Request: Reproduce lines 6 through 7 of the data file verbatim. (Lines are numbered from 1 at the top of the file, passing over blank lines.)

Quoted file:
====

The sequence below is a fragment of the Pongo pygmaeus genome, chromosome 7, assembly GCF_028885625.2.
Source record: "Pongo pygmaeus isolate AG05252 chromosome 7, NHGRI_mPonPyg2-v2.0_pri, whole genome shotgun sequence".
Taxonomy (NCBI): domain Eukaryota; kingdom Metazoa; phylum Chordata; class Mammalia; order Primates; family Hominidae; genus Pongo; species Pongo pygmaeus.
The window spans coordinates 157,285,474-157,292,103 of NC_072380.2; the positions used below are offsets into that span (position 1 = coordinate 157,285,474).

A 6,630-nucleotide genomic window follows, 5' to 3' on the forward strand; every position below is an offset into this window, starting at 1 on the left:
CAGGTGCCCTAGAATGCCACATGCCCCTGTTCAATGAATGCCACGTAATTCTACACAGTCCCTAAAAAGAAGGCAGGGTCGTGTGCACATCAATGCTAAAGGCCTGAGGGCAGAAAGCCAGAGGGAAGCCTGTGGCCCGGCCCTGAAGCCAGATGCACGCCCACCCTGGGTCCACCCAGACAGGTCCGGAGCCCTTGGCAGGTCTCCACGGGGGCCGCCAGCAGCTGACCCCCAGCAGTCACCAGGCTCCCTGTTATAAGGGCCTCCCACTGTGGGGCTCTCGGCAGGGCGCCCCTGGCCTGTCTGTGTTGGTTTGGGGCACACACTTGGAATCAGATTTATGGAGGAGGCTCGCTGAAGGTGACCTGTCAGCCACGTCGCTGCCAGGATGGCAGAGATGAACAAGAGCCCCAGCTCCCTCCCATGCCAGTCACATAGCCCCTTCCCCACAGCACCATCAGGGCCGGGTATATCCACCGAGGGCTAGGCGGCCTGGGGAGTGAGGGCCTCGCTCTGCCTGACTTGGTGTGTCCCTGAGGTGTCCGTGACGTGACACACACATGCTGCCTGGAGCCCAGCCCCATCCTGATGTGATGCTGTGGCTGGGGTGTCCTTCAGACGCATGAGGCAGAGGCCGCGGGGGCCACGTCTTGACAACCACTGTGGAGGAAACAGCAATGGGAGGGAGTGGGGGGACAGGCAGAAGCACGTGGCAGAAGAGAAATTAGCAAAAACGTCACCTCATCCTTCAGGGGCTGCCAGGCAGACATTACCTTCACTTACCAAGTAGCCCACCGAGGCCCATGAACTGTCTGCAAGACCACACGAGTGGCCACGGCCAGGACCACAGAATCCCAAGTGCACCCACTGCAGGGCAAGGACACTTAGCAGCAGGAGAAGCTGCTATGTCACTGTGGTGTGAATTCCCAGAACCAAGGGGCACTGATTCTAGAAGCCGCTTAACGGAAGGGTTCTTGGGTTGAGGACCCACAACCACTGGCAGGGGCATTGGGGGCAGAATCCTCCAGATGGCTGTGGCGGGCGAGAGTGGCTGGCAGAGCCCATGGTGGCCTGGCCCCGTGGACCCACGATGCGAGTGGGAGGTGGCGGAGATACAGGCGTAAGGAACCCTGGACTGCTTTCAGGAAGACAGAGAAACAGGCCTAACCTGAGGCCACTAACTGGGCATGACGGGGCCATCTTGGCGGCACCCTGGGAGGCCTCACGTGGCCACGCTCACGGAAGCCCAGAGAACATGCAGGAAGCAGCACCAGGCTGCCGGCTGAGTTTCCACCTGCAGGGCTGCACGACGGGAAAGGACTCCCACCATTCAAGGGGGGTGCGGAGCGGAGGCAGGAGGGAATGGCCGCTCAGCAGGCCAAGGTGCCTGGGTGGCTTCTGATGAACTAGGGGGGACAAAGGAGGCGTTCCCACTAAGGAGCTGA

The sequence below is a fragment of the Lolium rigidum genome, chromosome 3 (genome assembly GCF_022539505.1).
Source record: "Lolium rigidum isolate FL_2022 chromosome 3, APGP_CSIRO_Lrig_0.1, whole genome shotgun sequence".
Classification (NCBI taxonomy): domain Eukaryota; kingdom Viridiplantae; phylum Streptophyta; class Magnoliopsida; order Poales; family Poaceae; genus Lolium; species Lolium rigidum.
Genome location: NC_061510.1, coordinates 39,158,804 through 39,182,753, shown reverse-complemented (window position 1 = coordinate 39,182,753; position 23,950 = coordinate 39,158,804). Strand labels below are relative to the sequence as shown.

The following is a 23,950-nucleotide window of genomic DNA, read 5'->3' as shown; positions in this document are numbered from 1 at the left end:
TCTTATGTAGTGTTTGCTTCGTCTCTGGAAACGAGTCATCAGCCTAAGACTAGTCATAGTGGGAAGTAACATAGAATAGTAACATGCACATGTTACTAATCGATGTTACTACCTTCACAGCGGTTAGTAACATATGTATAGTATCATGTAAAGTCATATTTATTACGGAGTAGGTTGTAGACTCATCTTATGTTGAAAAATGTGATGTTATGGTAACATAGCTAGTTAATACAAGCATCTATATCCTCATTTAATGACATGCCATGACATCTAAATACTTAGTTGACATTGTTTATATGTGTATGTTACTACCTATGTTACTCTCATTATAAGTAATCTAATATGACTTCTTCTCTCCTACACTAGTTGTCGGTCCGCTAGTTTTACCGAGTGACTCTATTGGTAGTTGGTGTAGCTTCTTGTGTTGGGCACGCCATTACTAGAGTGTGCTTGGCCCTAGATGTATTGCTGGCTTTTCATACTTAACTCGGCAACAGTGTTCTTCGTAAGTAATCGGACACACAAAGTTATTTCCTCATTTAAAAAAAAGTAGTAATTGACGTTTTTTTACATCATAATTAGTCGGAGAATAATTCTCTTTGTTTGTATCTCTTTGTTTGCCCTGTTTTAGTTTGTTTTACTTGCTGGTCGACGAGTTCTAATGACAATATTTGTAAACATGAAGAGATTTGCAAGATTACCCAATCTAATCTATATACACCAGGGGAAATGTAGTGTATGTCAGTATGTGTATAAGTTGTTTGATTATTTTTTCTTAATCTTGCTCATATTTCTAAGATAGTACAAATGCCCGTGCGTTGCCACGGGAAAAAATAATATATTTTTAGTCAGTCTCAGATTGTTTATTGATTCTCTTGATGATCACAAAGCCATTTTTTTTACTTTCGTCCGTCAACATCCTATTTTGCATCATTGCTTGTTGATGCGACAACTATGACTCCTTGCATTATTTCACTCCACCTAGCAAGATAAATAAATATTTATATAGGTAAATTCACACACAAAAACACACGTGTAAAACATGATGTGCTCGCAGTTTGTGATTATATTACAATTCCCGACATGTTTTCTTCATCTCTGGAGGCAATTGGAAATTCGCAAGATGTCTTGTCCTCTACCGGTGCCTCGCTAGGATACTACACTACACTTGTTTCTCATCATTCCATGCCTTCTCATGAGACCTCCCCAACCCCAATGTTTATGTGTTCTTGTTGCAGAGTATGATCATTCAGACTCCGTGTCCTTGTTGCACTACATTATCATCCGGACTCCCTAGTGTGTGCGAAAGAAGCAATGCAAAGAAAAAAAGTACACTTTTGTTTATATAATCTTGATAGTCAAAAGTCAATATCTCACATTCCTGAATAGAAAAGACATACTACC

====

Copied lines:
CAGGTGCCCTAGAATGCCACATGCCCCTGTTCAATGAATGCCACGTAATTCTACACAGTCCCTAAAAAGAAGGCAGGGTCGTGTGCACATCAATGCTAAAGGCCTGAGGGCAGAAAGCCAGAGGGAAGCCTGTGGCCCGGCCCTGAAGCCAGATGCACGCCCACCCTGGGTCCACCCAGACAGGTCCGGAGCCCTTGGCAGGTCTCCACGGGGGCCGCCAGCAGCTGACCCCCAGCAGTCACCAGGCTCCCTGTTATAAGGGCCTCCCACTGTGGGGCTCTCGGCAGGGCGCCCCTGGCCTGTCTGTGTTGGTTTGGGGCACACACTTGGAATCAGATTTATGGAGGAGGCTCGCTGAAGGTGACCTGTCAGCCACGTCGCTGCCAGGATGGCAGAGATGAACAAGAGCCCCAGCTCCCTCCCATGCCAGTCACATAGCCCCTTCCCCACAGCACCATCAGGGCCGGGTATATCCACCGAGGGCTAGGCGGCCTGGGGAGTGAGGGCCTCGCTCTGCCTGACTTGGTGTGTCCCTGAGGTGTCCGTGACGTGACACACACATGCTGCCTGGAGCCCAGCCCCATCCTGATGTGATGCTGTGGCTGGGGTGTCCTTCAGACGCATGAGGCAGAGGCCGCGGGGGCCACGTCTTGACAACCACTGTGGAGGAAACAGCAATGGGAGGGAGTGGGGGGACAGGCAGAAGCACGTGGCAGAAGAGAAATTAGCAAAAACGTCACCTCATCCTTCAGGGGCTGCCAGGCAGACATTACCTTCACTTACCAAGTAGCCCACCGAGGCCCATGAACTGTCTGCAAGACCACACGAGTGGCCACGGCCAGGACCACAGAATCCCAAGTGCACCCACTGCAGGGCAAGGACACTTAGCAGCAGGAGAAGCTGCTATGTCACTGTGGTGTGAATTCCCAGAACCAAGGGGCACTGATTCTAGAAGCCGCTTAACGGAAGGGTTCTTGGGTTGAGGACCCACAACCACTGGCAGGGGCATTGGGGGCAGAATCCTCCAGATGGCTGTGGCGGGCGAGAGTGGCTGGCAGAGCCCATGGTGGCCTGGCCCCGTGGACCCACGATGCGAGTGGGAGGTGGCGGAGATACAGGCGTAAGGAACCCTGGACTGCTTTCAGGAAGACAGAGAAACAGGCCTAACCTGAGGCCACTAACTGGGCATGACGGGGCCATCTTGGCGGCACCCTGGGAGGCCTCACGTGGCCACGCTCACGGAAGCCCAGAGAACATGCAGGAAGCAGCACCAGGCTGCCGGCTGAGTTTCCACCTGCAGGGCTGCACGACGGGAAAGGACTCCCACCATTCAAGGGGGGTGCGGAGCGGAGGCAGGAGGGAATGGCCGCTCAGCAGGCCAAGGTGCCTGGGTGGCTTCTGATGAACTAGGGGGGACAAAGGAGGCGTTCCCACTAAGGAGCTGA

The sequence below is a fragment of the Lolium rigidum genome, chromosome 3 (genome assembly GCF_022539505.1).